While it may seem premature, are the first signs of spring popping out here in the UK? Certainly, the bulbs I planted in autumn are showing strong growth, with a few little snowdrops peeking their white heads above the soil.
It’s certainly getting that way in the bike industry too, with a brace of new bikes, as well as a new dropper being unveiled this week.
Luke Marshall has been the lucky chap who’s got hold of the new Santa Cruz Heckler ebike – as seems to be the fashion these days, there are 29in and mullet options, as well as a far-reaching battery.
Then, when it comes to curly bars, we saw the release of the new Cotic Cascade. Cotic is a brand with a long history of bringing out some amazing steel mountain bikes, and I wonder how this steel gravel bike will fare when on test?
Droppers-wise, OneUp released the longest-drop dropper out there, with a jaw-droppingly long 240mm travel.
We also took a slightly more serious look at the problems linking cycling and eating disorders, and how bicycle tyres can be recycled.
Other than those blessed with living in a riding Mecca (and thus never feeling the need to explore further afield), transporting your bike on or in a car or van is an inevitable facet of cycling. Roof or rear-mounted racks are handy ways to do so, but if you decide to carry your bike on the roof of your vehicle you’ve got to get it there first.
This heavily engineered solution from Norwegian brand Dropracks isn’t actually a bike rack. Instead, it’s an articulated set of roof bars, onto which you mount your rack of choice.
As you can see, via a crank that winds round, the bars are dropped to much more manageable heights for van users, or those who struggle to lift their bikes onto a car’s roof.
The roof bars take standard T-bolt connections, so there’s a broad array of rack options out there that are compatible.
Of course, this doesn’t limit you to bikes – skis, canoes, kayaks and roof boxes can also be strapped on board.
There are two products on offer – the Droprack Sport and the Droprack XL. Which you choose will depend on your vehicle’s size.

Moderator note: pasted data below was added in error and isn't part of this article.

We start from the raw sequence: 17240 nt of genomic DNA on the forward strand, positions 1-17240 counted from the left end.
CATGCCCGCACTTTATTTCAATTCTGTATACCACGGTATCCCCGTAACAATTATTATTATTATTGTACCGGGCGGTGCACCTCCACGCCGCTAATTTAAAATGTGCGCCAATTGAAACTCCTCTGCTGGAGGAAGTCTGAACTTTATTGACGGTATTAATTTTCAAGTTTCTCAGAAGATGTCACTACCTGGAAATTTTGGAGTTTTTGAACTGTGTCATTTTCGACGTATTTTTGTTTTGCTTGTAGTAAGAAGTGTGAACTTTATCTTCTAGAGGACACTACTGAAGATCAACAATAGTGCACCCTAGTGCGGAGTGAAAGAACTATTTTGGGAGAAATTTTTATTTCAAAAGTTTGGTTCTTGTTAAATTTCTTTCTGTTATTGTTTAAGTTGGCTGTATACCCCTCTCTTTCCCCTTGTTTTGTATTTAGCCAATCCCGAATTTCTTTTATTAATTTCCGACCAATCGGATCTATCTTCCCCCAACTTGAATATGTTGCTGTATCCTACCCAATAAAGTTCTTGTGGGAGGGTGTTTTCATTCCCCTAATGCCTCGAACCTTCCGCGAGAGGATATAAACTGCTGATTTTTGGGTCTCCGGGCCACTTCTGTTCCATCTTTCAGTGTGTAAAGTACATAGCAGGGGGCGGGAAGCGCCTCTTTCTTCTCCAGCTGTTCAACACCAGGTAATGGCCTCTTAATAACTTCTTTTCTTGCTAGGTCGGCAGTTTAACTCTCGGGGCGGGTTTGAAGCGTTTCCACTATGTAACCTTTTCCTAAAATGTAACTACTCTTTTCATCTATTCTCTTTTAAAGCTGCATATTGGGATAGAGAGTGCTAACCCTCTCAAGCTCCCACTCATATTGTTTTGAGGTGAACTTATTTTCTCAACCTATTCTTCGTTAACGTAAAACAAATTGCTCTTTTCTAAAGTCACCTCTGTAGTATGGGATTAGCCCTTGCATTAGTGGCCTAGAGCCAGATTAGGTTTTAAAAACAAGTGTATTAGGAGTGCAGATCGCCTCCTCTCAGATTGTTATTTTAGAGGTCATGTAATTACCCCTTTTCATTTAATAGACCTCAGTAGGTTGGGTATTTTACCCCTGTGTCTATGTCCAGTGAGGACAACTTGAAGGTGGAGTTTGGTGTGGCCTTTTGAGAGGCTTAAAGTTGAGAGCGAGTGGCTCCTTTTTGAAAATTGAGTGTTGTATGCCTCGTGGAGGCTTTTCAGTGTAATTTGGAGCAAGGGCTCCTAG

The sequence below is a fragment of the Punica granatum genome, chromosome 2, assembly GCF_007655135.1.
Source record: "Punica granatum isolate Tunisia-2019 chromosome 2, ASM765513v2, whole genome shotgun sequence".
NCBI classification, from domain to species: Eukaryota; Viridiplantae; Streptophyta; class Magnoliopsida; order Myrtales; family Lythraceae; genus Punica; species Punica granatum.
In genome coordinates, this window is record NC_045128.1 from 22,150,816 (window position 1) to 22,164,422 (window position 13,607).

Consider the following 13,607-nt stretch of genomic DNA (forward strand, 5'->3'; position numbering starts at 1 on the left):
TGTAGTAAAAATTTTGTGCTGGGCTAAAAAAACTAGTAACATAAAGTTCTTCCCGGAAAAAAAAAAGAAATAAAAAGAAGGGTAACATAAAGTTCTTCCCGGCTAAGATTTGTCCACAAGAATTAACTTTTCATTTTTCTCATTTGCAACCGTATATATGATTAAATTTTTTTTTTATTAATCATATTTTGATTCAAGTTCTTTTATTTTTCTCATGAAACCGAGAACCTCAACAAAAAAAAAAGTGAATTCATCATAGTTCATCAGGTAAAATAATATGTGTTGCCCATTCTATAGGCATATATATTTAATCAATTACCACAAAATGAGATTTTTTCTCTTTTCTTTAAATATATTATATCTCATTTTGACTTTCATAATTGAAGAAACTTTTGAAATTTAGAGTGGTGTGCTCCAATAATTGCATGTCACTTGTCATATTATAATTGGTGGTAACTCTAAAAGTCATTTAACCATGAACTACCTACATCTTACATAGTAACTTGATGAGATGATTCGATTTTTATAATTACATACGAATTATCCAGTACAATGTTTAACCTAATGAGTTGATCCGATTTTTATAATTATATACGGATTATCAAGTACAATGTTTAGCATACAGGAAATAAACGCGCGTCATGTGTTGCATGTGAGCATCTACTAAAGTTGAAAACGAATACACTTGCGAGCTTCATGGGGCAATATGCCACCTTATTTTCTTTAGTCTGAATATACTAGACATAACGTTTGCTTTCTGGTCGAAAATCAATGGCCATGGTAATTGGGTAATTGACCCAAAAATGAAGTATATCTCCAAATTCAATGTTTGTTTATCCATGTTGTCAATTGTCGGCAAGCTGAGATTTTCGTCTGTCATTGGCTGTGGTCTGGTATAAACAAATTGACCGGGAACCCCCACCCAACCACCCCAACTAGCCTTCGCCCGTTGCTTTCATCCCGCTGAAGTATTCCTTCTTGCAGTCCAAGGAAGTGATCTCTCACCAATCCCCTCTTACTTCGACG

The Sport has a width of 140cm, with an effective load width of 130cm. The Droprack XL is 160cm wide, with a 150cm load width. They have carrying capacities of 75kg and 80kg respectively.
The Sport is built for cars, small vans and small 4x4s, with a 70cm drop when unfolded by your car, while the XL is built for vans, larger 4x4s and pickups, and will bring your bikes 80cm closer to the ground.
Five Ten Freerider EPS Mid
Winter is often a time of chilly toes and damp feet here in the UK. While Five Ten’s Trailcross Gore-Tex flat pedal shoe is likely the more technical off-road winter slipper, the Freerider EPS Mid has been in the brand’s range for a little while longer.
It has Five Ten’s classic styling, utilising a leather-like outer material that, while not Gore-Tex lined, should shrug off most splashes and rain drops, while also wiping down nice and clean.
The mid-height construction gives a little more weather protection, as well as keeping muck at bay. The tongue has a continual liner all the way to the sides of the shoe, further eliminating water ingress (well, as much as can be expected anyway).
What sets it apart is the Primaloft insulation. The synthetic material helps trap heat in the shoe to keep your pinkies rather less pink than they might otherwise end up, while still being relatively low-bulk. This means that despite decent weather protection, they don’t look like a pair of leather clogs.